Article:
The Saudi royal family was beset by internal and external tensions during 2001. The increasing unpopularity of its alliance with the United States exacerbated public frustration with declining living standards, increasing unemployment, official corruption, fiscal mismanagement, and the denial of basic civil and political rights. Saudi-U.S. relations were strained in light of the Palestinian uprising and Saudi reluctance to cooperate with U.S. investigations in high-profile terrorism cases, but tensions escalated in the wake of the September 11 terrorist attacks on the United States.
King Abd al-Aziz al-Saud consolidated the Nejd and Hejaz regions of the Arabian peninsula into the Kingdom of Saudi Arabia in 1932. His son, Fahd bin Abd al-Aziz al- Saud, ascended the throne in 1982 after a series of successions within the family. The king rules by decree and serves as prime minister as well as supreme religious leader.
The overwhelming majority of Saudis belong to the Wahhabi sect of Sunni Islam. In 1992, King Fahd appointed a 60-member consultative council, or majlis al-shura. The majlis plays only an advisory role and is not regarded as a significant political force. Majlis committees, set up to address financial, Islamic, social, and other affairs, debate and issue recommendations on topics selected by the king. The king expanded the majlis to 90 members in 1997, and to 120 members in May 2001.
King Fahd’s poor health has raised serious concerns about succession. The system of fraternal succession adopted by King Abd-al-Aziz to prevent fratricide among his 44 sons presents the possibility that a series of aging, sickly rulers will leave Saudi Arabia with no direction at a time when strong leadership is required.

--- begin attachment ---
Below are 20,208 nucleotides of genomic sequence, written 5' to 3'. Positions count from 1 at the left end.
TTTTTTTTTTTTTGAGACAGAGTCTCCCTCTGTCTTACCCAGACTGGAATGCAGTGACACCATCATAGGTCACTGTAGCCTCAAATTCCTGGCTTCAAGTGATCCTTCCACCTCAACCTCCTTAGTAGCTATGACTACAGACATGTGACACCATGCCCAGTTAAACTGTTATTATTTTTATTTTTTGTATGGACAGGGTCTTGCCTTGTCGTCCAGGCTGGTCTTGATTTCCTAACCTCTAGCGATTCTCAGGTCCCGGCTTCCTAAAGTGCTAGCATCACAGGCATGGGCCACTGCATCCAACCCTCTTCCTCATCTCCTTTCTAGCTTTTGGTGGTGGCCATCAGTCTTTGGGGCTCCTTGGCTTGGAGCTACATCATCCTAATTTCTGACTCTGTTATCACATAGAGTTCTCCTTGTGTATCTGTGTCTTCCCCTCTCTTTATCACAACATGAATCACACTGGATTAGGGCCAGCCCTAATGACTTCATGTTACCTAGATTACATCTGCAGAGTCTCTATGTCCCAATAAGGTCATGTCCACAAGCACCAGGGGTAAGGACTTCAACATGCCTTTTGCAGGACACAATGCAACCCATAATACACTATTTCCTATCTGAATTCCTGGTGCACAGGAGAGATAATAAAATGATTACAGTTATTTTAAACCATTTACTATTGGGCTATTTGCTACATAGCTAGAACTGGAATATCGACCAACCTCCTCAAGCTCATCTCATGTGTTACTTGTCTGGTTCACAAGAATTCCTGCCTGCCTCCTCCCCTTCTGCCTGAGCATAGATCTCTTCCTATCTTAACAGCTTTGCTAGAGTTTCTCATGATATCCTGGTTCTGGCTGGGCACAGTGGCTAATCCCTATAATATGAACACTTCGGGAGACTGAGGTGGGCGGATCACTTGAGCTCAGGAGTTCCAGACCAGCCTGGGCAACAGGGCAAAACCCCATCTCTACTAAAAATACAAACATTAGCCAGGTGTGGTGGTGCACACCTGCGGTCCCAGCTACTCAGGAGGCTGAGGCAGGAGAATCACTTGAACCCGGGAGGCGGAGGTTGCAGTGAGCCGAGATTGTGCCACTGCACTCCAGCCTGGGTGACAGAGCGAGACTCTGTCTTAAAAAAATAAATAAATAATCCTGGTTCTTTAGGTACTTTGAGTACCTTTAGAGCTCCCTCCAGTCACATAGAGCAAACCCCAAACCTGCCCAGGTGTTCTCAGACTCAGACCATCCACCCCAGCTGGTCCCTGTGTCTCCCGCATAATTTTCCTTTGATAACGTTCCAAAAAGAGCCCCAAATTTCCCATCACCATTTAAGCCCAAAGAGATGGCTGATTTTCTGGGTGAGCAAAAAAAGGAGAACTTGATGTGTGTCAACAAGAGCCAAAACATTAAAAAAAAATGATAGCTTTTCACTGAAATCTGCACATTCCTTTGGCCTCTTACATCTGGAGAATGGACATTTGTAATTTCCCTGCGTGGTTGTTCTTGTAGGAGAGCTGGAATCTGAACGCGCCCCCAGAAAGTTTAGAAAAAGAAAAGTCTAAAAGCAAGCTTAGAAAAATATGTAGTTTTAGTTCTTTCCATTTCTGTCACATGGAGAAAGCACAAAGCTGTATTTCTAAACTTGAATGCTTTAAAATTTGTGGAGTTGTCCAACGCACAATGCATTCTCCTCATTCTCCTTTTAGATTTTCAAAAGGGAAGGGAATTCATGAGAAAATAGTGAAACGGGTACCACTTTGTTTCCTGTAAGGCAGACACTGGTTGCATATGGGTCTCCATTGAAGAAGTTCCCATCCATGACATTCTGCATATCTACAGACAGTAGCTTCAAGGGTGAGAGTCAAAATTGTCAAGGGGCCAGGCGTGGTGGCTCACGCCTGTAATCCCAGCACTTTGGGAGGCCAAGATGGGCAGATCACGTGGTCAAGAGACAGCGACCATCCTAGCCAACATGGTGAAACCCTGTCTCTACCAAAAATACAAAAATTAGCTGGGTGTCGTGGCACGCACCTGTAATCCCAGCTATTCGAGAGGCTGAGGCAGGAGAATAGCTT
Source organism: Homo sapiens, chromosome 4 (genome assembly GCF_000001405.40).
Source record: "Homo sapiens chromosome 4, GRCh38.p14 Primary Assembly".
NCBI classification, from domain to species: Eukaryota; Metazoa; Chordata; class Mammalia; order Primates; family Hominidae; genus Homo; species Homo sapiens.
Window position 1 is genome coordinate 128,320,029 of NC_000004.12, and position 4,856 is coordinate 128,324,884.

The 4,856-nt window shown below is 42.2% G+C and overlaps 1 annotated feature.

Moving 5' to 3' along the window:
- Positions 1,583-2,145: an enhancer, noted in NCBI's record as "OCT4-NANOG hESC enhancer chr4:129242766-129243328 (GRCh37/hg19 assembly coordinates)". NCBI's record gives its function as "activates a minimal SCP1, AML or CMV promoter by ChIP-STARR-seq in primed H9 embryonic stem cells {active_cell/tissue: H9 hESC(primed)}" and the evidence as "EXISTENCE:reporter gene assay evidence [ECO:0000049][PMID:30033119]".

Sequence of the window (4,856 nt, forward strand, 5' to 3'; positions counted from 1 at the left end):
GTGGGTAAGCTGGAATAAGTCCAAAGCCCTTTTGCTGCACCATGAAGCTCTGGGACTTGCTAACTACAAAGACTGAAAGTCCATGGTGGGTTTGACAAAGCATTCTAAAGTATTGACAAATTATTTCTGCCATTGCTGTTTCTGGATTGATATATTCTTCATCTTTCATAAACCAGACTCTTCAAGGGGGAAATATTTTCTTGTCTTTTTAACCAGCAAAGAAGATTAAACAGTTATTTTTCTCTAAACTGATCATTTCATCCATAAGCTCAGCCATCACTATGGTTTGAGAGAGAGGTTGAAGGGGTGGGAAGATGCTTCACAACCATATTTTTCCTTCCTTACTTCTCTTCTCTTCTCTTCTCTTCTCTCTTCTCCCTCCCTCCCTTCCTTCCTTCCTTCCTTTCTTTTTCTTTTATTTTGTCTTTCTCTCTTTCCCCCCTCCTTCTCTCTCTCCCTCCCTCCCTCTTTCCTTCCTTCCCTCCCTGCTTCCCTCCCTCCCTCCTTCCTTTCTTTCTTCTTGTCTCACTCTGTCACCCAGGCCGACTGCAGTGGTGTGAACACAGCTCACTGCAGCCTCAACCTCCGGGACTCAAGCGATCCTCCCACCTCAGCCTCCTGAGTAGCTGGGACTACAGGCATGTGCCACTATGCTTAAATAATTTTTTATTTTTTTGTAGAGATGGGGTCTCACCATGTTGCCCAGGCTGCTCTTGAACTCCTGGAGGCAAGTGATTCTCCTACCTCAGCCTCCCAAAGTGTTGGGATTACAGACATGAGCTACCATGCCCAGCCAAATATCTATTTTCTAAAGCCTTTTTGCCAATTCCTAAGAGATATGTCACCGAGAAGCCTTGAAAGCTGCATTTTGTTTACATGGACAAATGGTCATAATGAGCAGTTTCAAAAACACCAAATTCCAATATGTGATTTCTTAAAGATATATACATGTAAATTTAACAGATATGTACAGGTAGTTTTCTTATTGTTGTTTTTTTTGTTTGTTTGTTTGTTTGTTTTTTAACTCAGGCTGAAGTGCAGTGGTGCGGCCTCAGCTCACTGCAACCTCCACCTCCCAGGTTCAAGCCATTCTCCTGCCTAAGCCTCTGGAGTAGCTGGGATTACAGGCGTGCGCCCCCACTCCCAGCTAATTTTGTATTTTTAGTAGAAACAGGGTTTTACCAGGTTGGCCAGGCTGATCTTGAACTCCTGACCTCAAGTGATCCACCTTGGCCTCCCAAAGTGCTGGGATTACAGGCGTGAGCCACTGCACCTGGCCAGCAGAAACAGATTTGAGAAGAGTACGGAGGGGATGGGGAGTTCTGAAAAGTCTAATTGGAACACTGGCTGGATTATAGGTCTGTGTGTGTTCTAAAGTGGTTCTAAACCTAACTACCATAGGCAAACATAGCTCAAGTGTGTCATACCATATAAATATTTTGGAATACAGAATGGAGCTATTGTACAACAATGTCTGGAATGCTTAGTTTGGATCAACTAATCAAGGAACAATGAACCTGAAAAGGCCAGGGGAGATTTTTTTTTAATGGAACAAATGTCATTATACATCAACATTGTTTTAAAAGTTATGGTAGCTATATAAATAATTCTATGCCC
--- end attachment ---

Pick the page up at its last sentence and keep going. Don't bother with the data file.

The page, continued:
Although Crown Prince Abdullah, 77, has effectively ruled since Fahd suffered a stroke in 1995, the succession after Abdullah is unclear. A 1994 decree gives the king the unilateral right to name his successor, but philosophical and ideological rifts within the ruling family and varying degrees of power and spheres of influence among potential heirs will make any choice problematic. Of Abd al-Aziz’s 25 living sons, many regard themselves as contenders, while others advocate passing power to the next generation.
Saudis have sacrificed civic freedom and political participation for material wealth, modernity, education, and a heavily subsidized welfare state in a social contract that has been the main source of legitimacy for the government. But economic mismanagement, combined with lavish spending by members of the royal family has endangered that contract.
Unemployment is estimated at up to 35 percent and is expected to rise as the slow-growing job market provides one job for every two people entering the workforce each year. Per capita income, more than $28,000 in the early 1980s, has dropped below $7,000, while the population has doubled.
Billions of dollars have disappeared in unbudgeted expenditures by royals, who keep some 300 palaces in Jeddah alone. Meanwhile, ordinary Saudis must struggle with rolling blackouts and water rationing. While dissent has not seriously threatened the regime, there is concern over the decreased ability of the government to placate citizens. Some within the royal family have advocated political reform, including some form of popular participation in the political process.